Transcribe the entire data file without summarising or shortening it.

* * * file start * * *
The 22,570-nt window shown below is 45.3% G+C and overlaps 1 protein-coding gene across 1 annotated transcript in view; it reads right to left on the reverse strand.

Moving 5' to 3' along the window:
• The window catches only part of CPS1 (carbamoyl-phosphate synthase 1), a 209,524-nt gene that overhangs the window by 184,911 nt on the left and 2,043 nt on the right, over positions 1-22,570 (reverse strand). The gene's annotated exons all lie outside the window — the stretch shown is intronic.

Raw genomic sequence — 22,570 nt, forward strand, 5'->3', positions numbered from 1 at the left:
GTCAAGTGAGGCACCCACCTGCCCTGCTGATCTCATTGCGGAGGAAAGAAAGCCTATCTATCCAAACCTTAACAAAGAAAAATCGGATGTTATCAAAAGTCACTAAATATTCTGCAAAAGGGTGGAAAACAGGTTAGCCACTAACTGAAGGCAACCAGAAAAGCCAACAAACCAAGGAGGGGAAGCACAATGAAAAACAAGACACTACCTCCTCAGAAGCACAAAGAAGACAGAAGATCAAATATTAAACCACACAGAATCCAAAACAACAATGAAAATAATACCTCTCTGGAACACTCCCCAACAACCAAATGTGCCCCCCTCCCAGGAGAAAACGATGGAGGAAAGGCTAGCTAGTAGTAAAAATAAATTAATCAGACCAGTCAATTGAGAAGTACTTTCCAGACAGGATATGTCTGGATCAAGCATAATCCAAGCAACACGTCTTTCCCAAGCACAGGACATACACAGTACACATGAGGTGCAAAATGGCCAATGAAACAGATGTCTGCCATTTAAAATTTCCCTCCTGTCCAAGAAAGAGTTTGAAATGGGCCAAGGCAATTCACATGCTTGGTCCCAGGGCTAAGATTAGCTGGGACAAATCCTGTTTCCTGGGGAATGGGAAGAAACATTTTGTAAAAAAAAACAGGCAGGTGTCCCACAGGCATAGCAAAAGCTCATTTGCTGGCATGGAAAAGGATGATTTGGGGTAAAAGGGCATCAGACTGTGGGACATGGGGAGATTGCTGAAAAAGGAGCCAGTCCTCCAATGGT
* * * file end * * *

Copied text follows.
The 22,570-nt window shown below is 45.3% G+C and overlaps 1 protein-coding gene across 1 annotated transcript in view; it reads right to left on the reverse strand.

Moving 5' to 3' along the window:
• The window catches only part of CPS1 (carbamoyl-phosphate synthase 1), a 209,524-nt gene that overhangs the window by 184,911 nt on the left and 2,043 nt on the right, over positions 1-22,570 (reverse strand). The gene's annotated exons all lie outside the window — the stretch shown is intronic.

Raw genomic sequence — 22,570 nt, forward strand, 5'->3', positions numbered from 1 at the left:
GTCAAGTGAGGCACCCACCTGCCCTGCTGATCTCATTGCGGAGGAAAGAAAGCCTATCTATCCAAACCTTAACAAAGAAAAATCGGATGTTATCAAAAGTCACTAAATATTCTGCAAAAGGGTGGAAAACAGGTTAGCCACTAACTGAAGGCAACCAGAAAAGCCAACAAACCAAGGAGGGGAAGCACAATGAAAAACAAGACACTACCTCCTCAGAAGCACAAAGAAGACAGAAGATCAAATATTAAACCACACAGAATCCAAAACAACAATGAAAATAATACCTCTCTGGAACACTCCCCAACAACCAAATGTGCCCCCCTCCCAGGAGAAAACGATGGAGGAAAGGCTAGCTAGTAGTAAAAATAAATTAATCAGACCAGTCAATTGAGAAGTACTTTCCAGACAGGATATGTCTGGATCAAGCATAATCCAAGCAACACGTCTTTCCCAAGCACAGGACATACACAGTACACATGAGGTGCAAAATGGCCAATGAAACAGATGTCTGCCATTTAAAATTTCCCTCCTGTCCAAGAAAGAGTTTGAAATGGGCCAAGGCAATTCACATGCTTGGTCCCAGGGCTAAGATTAGCTGGGACAAATCCTGTTTCCTGGGGAATGGGAAGAAACATTTTGTAAAAAAAAACAGGCAGGTGTCCCACAGGCATAGCAAAAGCTCATTTGCTGGCATGGAAAAGGATGATTTGGGGTAAAAGGGCATCAGACTGTGGGACATGGGGAGATTGCTGAAAAAGGAGCCAGTCCTCCAATGGT